Did the Constitutional Court "abolish" the municipal register of historical monuments?
On May 18, 2023 in the Journal of Laws (in Polish: Dziennik Ustaw), the Constitutional Court's judgment dated May 11, 2023 (case no. P 12/18) was published. In the judgement the Constitutional Court reviewed the constitutionality of the procedure for entry into the municipal register of historical monuments (in Polish: gminna ewidencja zabytków, hereinafter: "GEZ") of immovable monuments designated by the head of the commune/mayor/city president (in Polish: wójt/burmistrz/prezydent miasta) in consultation with the voivodeship conservator of historical monuments, i.e. the procedure of the Article 22 paragraph 5 point 3 of the Act of July 23, 2003 on the protection and care of historical monuments (the Journal of Laws 2022, item 840). The Constitutional Court ruled that the aforementioned procedure for inclusion in the GEZ is incompatible with the Polish Constitution to the extent that it restricts the right to property by failing to provide the owner of an immovable monument with guarantees of legal protection in the course of such proceedings.
2. Consequences of including a historical monument in the GEZ
Among the municipality's duties is the protection of historic buildings, and it is the GEZ that is supposed to fulfill this task. The entry is made on the basis of an ordinance (not an administrative decision) of the executive body of the municipality, which makes it an administrative act of an internal nature.
Prior the publication of the judgment in question, the provisions of the Act on the protection and care of historical monuments allowed the head of the commune/mayor/city president to arbitrarily include a property as an immovable monument in the GEZ. This procedure for including an object in the GEZ and preparing its address card – was not specified in any way. This led to a situation where every manifestation of the authority's action in this regard was considered lawful, the owner of the building was not provided with the opportunity to protect his property rights prior to its entry in the GEZ, and, as a rule, he found out about the creation of the monument's address card only after that fact.
Importantly, unlike entry in the register of monuments, entry of a property in the GEZ does not impose special obligations on its owner, however, a major and burdensome consequence of including an object in the GEZ is the need to make arrangements with the voivodeship conservator of monuments in order to obtain, among other things, a building permit (demolition permit), or/and a zoning decision – which significantly affects the scope of rights arising from the right of ownership, essentially limiting them in practice.
3. Will monuments included in the GEZ remain unprotected?
After the Constitutional Court's judgment, there were some voices in the media that it may result in the "abolition" of the GEZ, which would consequently result in leaving many historical properties without legal protection.
However, the position of the Ministry of Culture and National Heritage (in Polish: Ministerstwo Kultury i Dziedzictwa Narodowego) should be shared here, that the judgment does not lead to the abolition of the GEZ, nor does it include in its scope the monuments that were included in it due to their previous entry in the register of historical monuments or in the voivodeship register of historical monuments.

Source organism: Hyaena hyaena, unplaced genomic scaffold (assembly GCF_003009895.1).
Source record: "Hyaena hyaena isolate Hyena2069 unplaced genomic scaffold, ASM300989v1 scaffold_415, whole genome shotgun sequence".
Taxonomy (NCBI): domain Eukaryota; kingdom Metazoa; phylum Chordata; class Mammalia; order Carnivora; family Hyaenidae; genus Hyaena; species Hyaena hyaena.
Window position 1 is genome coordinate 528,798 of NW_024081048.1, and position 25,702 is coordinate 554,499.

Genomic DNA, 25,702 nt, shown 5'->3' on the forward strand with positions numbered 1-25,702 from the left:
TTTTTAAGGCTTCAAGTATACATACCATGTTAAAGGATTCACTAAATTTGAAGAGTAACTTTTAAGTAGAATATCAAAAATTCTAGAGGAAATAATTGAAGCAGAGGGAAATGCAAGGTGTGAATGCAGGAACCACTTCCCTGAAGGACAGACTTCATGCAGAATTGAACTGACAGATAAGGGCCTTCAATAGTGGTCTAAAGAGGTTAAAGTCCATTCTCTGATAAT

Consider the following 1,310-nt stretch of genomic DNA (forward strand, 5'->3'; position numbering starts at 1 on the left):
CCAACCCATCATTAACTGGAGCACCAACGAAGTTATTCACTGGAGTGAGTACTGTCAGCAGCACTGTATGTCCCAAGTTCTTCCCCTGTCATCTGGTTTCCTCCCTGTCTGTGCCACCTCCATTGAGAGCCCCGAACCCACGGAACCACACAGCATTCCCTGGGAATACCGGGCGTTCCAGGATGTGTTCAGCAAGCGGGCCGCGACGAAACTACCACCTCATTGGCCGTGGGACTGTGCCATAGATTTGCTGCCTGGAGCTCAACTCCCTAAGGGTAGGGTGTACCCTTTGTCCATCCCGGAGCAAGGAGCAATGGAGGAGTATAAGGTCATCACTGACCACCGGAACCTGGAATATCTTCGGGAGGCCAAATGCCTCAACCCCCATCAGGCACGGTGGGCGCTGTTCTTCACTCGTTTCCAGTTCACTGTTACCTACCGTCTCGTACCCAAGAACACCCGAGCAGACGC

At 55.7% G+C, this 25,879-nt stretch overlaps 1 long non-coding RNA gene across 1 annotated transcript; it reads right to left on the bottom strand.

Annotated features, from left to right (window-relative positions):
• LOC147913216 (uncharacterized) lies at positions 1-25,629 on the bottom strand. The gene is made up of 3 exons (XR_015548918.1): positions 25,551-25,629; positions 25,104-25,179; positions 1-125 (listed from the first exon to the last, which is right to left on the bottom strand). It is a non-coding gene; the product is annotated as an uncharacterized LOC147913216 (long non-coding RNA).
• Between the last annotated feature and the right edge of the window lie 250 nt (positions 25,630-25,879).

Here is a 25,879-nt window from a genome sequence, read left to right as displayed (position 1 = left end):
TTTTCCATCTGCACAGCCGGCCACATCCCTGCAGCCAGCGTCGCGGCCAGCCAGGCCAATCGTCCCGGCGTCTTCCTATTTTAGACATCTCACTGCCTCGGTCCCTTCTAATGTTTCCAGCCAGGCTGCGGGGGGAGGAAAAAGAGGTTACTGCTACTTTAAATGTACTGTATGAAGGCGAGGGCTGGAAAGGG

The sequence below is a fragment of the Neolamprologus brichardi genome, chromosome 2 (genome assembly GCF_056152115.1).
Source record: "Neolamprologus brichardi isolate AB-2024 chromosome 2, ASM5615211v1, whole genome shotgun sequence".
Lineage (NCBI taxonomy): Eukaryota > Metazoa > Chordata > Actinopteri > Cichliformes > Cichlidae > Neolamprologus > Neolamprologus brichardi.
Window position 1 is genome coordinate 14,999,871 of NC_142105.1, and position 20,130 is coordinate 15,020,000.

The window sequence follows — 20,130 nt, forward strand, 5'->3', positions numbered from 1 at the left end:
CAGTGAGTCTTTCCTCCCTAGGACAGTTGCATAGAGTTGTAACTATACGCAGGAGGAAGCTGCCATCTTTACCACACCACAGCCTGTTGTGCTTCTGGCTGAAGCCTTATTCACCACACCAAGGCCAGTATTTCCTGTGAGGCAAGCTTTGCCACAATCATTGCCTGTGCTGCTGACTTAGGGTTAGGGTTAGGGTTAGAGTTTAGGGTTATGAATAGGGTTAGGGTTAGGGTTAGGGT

Nevertheless, as long as there are no legislative changes ensuring adequate protection of the property rights of the property owner, primarily by allowing him to participate in the GEZ entry procedure, it is unlawful to make subsequent entries in the GEZ of other real estate monuments designated by the head of the commune/mayor/city president in consultation with the voivodeship conservator of monuments.
4. Basis for eliminating GEZ entry from legal system
The Constitutional Court's judgment does not indicate that entries to the GEZ made on the basis of a partially unconstitutional provision are not subject to revocation under the Article 190 paragraph 4 of the Polish Constitution, which means that the ruling provides a basis for eliminating from legal system all entries to the GEZ made on the basis of a provision deemed partially unconstitutional by the Constitutional Court. Since the possibility of appointing an immovable monument to the GEZ by the head of the commune/mayor/city president in consultation with the voivodeship conservator of monuments was introduced by the 2010 amendment, i.e. the Act of March 18, 2010 amending the Act on the protection and care of historical monuments and on the amendment of certain other acts (the Journal of Laws No. 75, item 474), in practice this means that entries made only after the entry into force of the amendment and on its basis, i.e. after June 5, 2010, will be rebuttable.
The removal of a given immovable monument from the GEZ may be effected by way of a claim to an administrative court, which has the power to invalidate the ordinance on the basis of which a given real estate was included in the GEZ (with effect from the moment of issuing the ordinance) or to declare the illegality of such an ordinance (with effect from the date the administrative court’s judgment becomes final). In addition, the initiation of such an administrative court proceeding may be the basis for suspending proceedings for the demolition of a building listed in the GEZ.
The Constitutional Court's judgment does not result in a sudden lack of protection for thousands of properties entered in the GEZ. Entries made prior to the announcement of the judgment still remain in force, while it opens the gate to eliminate them from the legal system. On the other hand, the removal of a immovable monument from the GEZ will allow it to be demolished if it is not covered by another form of protection in the meantime.